Married with five children, Changtung used to drive a taxi for his boss until they parted ways. “The car needed a new engine and he was unable to buy one after I made the request,” he explains.

Changtung cleans up his car close to the Berger Roundabout. He says he looks better now since he became his own boss. Photo credit: Nathaniel Bivan/HumAngle.

Changtung’s life took a turn for the better since he was given the Brekete Family taxi. ”Now I look good compared to how I once looked,” he says. “I have my own taxi and nobody bothers me.”

Anyoha, on the other hand, views getting a car as the grace of God, because he knew no one who could influence his application for a vehicle. He recalls how he was asked to choose among four cars. This was after passing the driving test, and in less than 48 hours, he was driving his own car.

The dynamics

In Abuja today, four passengers sit in the back, and sometimes two in the front passenger seat of a taxi meant for a maximum of four people besides the driver. Sometimes the drivers insist on the overload. At other times the passengers do because there aren’t enough cars to easily cater for everyone.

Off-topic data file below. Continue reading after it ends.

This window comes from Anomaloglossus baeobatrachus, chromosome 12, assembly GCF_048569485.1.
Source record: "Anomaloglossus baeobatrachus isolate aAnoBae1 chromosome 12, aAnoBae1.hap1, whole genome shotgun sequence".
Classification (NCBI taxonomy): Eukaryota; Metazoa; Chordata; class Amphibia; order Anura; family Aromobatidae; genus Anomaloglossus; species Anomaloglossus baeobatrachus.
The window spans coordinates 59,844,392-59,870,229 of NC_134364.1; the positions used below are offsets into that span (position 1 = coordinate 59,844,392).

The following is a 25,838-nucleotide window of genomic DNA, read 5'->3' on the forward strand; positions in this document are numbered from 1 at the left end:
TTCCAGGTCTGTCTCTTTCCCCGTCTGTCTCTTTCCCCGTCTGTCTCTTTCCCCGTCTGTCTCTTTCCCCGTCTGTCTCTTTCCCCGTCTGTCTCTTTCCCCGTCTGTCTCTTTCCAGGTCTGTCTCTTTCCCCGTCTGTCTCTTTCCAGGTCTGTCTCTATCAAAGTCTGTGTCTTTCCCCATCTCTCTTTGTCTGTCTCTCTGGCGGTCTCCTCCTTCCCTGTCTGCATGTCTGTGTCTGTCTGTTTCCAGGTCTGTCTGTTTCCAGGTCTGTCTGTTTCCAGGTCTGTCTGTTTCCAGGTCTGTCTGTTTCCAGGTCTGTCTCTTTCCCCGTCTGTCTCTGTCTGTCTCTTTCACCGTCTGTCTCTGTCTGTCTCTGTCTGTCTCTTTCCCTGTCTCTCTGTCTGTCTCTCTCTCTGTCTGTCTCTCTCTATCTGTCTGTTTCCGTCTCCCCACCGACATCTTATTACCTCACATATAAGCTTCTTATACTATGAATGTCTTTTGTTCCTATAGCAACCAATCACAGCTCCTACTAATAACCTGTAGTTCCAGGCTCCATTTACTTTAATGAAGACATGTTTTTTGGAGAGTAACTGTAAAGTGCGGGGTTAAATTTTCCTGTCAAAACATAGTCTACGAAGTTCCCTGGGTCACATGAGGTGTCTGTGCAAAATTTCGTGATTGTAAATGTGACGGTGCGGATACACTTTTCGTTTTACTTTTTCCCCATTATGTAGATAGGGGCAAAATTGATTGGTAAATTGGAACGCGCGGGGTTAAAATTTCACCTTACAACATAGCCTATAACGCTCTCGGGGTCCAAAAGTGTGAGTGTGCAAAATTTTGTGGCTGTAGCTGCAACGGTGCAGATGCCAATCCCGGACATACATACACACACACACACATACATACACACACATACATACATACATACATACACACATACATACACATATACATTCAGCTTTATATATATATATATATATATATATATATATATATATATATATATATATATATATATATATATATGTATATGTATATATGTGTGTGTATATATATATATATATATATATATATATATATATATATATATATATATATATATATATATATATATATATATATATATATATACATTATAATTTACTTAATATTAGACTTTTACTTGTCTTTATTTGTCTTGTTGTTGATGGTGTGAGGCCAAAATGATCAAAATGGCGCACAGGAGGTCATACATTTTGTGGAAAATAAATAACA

But the city has always had a transportation problem, which was one of the reasons the Abuja Urban Mass Transport Company Limited was established many years ago.

This effort has, however, proven insufficient, particularly when the FCTA in 2013 banned other commercial buses, popularly known as Araba, from plying routes within the city centre.

Wheels of change

According to a March 15 report by Bloomberg, Nigeria’s unemployment rate rose to 33.3 per cent, the second-highest globally, in 2021.

However, Nigerians like Anyoha have a different story to tell after getting taxis from the Brekete Family initiative.

Anyoha points out that he feeds well now and is able to take care of his family’s needs. On weekdays he makes a minimum of N10,000 per day and at least N5,000 on other days.

As long as his car is in good condition, Anyoha does not find it difficult to meet up with his weekly remittance.

One of the conditions Brekete Family also gives is that drivers keep their cars in excellent condition. Every one of them submits his vehicle for inspection weekly.

Brekete Family has built a tribe among taxi drivers. Photo credit: Nathaniel Bivan/HumAngle

Out of every 10 taxis on Abuja roads, one arguably has a crest that reads Brekete Family Taxi today, with a four-digit number that shows how many cars have been given out so far. Anyoha’s car was 1,435 at the time it was issued to him in February 2021 and, at the time this report was filed, over 1,600 Brekete cars had been given out.